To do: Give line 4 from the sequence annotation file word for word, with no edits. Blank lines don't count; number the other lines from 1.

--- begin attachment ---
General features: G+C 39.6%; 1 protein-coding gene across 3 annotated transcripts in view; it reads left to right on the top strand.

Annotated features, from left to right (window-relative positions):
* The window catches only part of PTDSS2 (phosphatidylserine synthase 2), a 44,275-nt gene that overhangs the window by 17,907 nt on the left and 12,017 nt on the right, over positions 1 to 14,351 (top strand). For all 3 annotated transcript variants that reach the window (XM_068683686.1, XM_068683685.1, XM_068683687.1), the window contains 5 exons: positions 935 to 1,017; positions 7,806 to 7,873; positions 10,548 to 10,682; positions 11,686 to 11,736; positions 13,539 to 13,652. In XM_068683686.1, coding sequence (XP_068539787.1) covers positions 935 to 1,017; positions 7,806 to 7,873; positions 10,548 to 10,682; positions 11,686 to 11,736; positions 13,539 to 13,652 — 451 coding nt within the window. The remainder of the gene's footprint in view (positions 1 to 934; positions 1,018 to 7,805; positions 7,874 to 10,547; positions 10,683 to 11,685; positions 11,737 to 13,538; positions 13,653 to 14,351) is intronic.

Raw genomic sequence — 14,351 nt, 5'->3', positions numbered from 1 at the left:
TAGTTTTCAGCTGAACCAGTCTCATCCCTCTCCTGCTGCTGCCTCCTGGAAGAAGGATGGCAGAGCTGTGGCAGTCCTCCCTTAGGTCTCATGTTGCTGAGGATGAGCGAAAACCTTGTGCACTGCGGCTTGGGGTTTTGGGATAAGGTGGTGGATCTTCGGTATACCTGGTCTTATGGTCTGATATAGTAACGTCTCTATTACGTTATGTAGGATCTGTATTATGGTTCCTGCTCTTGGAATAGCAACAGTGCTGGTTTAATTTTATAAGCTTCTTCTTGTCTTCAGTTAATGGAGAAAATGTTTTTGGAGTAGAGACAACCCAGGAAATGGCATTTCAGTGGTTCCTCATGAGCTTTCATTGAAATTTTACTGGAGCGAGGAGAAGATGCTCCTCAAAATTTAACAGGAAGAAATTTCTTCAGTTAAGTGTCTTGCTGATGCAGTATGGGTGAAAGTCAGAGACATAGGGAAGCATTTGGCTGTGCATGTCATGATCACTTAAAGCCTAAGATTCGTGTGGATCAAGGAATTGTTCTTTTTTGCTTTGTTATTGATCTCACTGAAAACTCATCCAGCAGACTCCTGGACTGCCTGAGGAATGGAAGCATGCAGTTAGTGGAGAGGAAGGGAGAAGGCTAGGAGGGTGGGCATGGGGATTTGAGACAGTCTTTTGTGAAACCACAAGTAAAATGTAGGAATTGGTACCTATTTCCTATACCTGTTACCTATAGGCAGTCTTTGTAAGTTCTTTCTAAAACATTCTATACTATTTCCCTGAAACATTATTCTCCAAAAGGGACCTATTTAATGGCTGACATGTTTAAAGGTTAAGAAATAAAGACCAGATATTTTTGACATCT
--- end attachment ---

Raw genomic sequence — 14,351 nt, 5'->3', positions numbered from 1 at the left: